"We were so ravenous for exclusiveness that we were susceptible to manipulation by leaks," he writes earlier, when the Nixon White House used the column for its own purposes. Reflecting on a meeting with White House chief of staff James Baker, Novak writes, "Had I backed off in a tacit version of the mutual nonaggression pact McCandless suggested? The last possibility was no way for an independent journalist to act. It bothered me in 1982 and still troubles me today."
Evans and Novak were pioneers in multimedia journalism. They started appearing regularly on television in 1966 and for 25 years they appeared on CNN--a relationship that ended unhappily in 2005. Novak was an original regular on The McLaughlin Group, and readers who are still unsatisfied by the vitriol directed at John McLaughlin in Jack Germond's memoir Fat Man in a Middle Seat should immediately go out and buy The Prince of Darkness. His likes and dislikes among his fellow journalists will surprise many readers. He is fond of many liberals and praises their works; he dislikes many conservatives. THE WEEKLY STANDARD is represented both on his A list (Fred Barnes) and S list (William Kristol).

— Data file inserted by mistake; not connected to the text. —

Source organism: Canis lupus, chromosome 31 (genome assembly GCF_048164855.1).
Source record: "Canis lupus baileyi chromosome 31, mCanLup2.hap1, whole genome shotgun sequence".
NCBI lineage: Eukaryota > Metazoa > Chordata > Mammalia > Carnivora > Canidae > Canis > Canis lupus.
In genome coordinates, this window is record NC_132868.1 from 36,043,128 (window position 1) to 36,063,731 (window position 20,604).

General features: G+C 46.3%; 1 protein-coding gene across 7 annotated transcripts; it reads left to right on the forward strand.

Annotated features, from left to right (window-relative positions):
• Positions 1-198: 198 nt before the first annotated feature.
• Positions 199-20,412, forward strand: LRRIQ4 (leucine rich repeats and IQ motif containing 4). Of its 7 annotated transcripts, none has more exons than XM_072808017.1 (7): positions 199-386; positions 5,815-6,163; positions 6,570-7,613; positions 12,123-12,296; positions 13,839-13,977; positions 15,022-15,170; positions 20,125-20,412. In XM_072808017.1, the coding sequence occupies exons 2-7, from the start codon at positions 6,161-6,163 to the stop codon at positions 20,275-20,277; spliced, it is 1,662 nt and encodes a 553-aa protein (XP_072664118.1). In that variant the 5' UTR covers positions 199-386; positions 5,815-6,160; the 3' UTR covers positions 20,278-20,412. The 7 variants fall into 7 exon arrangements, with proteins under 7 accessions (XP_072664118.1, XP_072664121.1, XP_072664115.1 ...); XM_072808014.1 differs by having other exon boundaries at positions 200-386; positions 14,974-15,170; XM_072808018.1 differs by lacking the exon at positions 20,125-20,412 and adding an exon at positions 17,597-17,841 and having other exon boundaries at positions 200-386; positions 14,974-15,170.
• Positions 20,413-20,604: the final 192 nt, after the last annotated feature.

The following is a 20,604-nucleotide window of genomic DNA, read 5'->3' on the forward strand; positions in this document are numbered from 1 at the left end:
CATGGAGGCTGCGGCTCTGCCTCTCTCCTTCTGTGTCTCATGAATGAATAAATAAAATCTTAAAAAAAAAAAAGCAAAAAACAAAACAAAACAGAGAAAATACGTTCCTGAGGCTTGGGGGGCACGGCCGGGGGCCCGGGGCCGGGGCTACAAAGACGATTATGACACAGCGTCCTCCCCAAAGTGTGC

Novak was charmed by John Kennedy, whom he remembers as "the most attractive political personality that I have met, before or since: handsome, witty charismatic, and very nice to me." He is aware that few people find him charming and he seems to have a giant chip on his shoulder about not being the kind of insider found at Georgetown cocktail parties. In this respect he is quite different from the subjects of three other wonderful books on Washington journalists in whose company The Prince of Darkness belongs: Ronald Steel's Walter Lippmann and the American Century, Robert Merry's Taking on the World: Joseph and Stewart Alsop, Guardians of the American Century, and Katharine Graham's Personal History. And quite different from his partner, Rowly Evans.